A reenacted photo story by Maureen Cain
The pain in my neck and jaw has progressed and I need medical attention. My friend Teresa suggests we go to the French pharmacist for help. This is an odd place to start, but I'm in a lot of pain and desperate for relief, so I agree to go.
Here's a typical pharmacy in the US where we climb over Dr. Pepper, Snickers bars, Pringles, Marlboros and Bud Light to get to the overworked pharmacy tech who asks for our insurance card before even saying hello. I was about to learn how different medical care is here in France.
We walk down to the pharmacist in the village. He looks at me and talks to me. He is concerned about my condition. He asks a few questions then makes a recommendation for my neck pain. No long lines. No insurance card. No checking The System on the computer. No forms to fill out. Just genuine care and concern for my health.
He suggests a "muscle deconstrictor" and tells me to come back in a few days if things don't improve.
Things don't improve. My neck, jaw, head and teeth are on fire. I'm achy and tired and can't get my head off the pillow. I know I need to see a doctor but the idea of figuring out the medical system of a foreign country is daunting. I decide to stay in bed and die a painful pre-antibiotics medieval death.
Fortunately, Teresa isn't willing to give up on me yet. The pharmacist tells her that I need to see a doctor. There's one right around the corner so she crosses the street, goes inside and asks for an appointment. While she's telling the receptionist my symptoms, the doctor comes out of his office and says he can see me in a hour. No forms. No questions about insurance. And again, no lines and no paperwork.
Teresa interrupts my downward mental spiral with good news. "I found a doctor. He can see you right now." What are you talking about?!? Where? How? When? I haven't even had a chance to dig out my insurance card. What kind of doctor? "The hot kind," she says, "And he speaks English. Get out of bed and put your shoes on."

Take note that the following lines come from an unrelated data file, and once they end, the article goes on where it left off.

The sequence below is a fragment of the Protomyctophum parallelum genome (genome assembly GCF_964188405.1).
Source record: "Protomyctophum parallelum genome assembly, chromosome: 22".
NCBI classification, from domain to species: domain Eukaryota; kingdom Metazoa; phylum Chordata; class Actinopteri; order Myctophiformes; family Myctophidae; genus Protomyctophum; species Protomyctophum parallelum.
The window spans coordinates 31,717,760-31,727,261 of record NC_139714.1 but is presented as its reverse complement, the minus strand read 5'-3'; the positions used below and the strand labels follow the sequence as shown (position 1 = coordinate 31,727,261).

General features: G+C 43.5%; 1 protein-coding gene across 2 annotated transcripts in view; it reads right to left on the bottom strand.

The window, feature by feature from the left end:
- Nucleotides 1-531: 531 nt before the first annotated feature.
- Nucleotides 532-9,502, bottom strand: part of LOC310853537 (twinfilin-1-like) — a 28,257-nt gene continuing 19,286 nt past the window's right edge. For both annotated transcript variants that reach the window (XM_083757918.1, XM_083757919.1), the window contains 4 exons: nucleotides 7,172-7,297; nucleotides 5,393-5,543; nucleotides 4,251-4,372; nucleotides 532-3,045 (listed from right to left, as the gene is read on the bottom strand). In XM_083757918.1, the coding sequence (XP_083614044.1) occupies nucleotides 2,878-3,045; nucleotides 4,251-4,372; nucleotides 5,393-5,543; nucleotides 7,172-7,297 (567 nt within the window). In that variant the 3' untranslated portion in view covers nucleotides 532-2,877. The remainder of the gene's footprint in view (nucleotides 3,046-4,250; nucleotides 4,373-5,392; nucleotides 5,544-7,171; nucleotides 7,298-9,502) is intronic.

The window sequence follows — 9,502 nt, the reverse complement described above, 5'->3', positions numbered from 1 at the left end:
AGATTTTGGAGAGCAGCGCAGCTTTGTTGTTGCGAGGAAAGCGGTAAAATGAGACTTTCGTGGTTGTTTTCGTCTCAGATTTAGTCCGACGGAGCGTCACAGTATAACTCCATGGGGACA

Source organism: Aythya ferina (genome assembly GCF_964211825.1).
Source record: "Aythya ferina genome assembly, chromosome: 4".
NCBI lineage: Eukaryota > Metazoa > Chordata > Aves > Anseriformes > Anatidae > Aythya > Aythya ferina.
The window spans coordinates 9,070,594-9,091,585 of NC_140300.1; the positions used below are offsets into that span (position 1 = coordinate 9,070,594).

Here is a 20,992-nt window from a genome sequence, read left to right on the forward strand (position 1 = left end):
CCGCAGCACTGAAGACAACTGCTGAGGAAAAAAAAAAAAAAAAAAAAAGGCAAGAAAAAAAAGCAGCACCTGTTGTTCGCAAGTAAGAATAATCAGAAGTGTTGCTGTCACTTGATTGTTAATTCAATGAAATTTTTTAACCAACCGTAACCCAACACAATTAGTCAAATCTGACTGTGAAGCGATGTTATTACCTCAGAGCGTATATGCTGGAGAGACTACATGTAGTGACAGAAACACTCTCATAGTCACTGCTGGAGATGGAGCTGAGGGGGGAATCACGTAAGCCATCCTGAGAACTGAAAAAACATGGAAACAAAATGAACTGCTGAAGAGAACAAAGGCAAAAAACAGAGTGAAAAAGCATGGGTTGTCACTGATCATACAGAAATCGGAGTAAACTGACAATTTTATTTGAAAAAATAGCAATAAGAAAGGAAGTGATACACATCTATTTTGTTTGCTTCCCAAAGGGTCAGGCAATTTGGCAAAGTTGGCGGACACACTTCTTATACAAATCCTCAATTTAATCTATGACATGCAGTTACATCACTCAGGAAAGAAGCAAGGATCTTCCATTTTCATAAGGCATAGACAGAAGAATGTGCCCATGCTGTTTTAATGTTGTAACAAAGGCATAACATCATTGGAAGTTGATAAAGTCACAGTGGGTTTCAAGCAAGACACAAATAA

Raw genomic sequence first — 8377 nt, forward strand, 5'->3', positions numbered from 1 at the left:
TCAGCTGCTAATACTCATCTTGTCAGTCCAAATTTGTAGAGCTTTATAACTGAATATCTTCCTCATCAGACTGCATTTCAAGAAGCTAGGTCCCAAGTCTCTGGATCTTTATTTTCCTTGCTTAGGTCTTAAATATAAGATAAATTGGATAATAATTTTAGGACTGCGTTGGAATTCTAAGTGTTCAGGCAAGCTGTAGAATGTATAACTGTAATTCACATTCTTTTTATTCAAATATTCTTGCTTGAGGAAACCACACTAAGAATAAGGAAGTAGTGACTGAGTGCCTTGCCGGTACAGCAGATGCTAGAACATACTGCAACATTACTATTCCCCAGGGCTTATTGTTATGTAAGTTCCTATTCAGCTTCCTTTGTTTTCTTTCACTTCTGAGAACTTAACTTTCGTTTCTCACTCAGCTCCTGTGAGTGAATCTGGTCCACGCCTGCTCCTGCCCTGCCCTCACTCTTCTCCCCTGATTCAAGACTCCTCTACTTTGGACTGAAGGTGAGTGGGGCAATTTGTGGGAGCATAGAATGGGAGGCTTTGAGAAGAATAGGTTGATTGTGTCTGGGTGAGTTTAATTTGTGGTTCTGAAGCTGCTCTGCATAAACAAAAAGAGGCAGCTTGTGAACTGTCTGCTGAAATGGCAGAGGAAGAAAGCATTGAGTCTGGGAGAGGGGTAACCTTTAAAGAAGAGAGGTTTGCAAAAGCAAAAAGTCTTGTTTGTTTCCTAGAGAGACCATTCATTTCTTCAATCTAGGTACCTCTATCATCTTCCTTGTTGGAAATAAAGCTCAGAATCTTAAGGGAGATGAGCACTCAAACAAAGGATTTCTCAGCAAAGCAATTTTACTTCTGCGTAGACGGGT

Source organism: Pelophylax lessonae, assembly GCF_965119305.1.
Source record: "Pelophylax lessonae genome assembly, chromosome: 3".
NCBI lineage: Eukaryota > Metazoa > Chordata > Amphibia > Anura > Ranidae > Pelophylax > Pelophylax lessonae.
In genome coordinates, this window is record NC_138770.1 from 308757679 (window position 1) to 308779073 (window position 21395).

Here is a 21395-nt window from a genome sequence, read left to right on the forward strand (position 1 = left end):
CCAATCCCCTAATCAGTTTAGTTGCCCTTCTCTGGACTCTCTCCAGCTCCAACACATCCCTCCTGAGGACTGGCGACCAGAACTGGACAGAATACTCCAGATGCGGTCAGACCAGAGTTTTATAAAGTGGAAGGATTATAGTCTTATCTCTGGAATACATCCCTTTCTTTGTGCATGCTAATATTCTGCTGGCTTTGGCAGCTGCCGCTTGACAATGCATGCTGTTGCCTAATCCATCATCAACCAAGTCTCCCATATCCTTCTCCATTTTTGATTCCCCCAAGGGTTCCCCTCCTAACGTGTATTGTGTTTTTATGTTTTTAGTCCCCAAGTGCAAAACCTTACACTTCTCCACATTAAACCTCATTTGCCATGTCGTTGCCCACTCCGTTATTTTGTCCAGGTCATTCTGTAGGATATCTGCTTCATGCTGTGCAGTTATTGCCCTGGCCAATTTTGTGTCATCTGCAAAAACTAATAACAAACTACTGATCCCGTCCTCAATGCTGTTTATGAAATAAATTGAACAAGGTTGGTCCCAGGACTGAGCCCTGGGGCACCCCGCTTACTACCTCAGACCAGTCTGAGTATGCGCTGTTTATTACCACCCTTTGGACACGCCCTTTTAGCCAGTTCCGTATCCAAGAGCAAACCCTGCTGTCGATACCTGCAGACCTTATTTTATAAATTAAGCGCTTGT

Dr. The Hot Kind sees me within five minutes of our arrival. In his heavy French accent he says, "I hear you have a face ache." He pokes at my neck and looks in my throat. He tells me I have the biggest tonsil infection he's ever seen and that it needs to be treated immediately. He wonders why I didn't come in sooner. He doesn't understand the hassle and expense of medical care that we're accustomed to in the US.
I'm pretty sick, but not too sick to appreciate the view of the village from the doctor's office.
He writes me a prescription for an antibiotic and an anti-inflammatory steroid. This is the only piece of paper involved in the entire project. He doesn't ask for my address, my phone number, my employer, my mother's maiden name, my birthdate or any other personal data that, in the US, is gathered for finanical reasons. In the office there are no ads on the walls for expensive prescription drugs and no promotional swag from pharmaceutical companies.
This is the only piece of personal information the doctor asks for: my name.
The fee is 30 Euro ($35) and I'm to pay the doctor directly. (In Seattle, the cost to see a doctor at urgent care or in an ER without insurance can be hundreds of dollars.) There is no credit card machine. There is no billing address. There is no scanning of my insurance card. There is no receipt in triplicate. In fact, there's no receipt at all. The doctor takes my cash and puts it in a pouch on his desk.
We make another quick stop at the pharmacy to get my prescriptions filled. Total cost is 9.5 Euro ($11.14)
All better. Thank you, France, for being so civilized.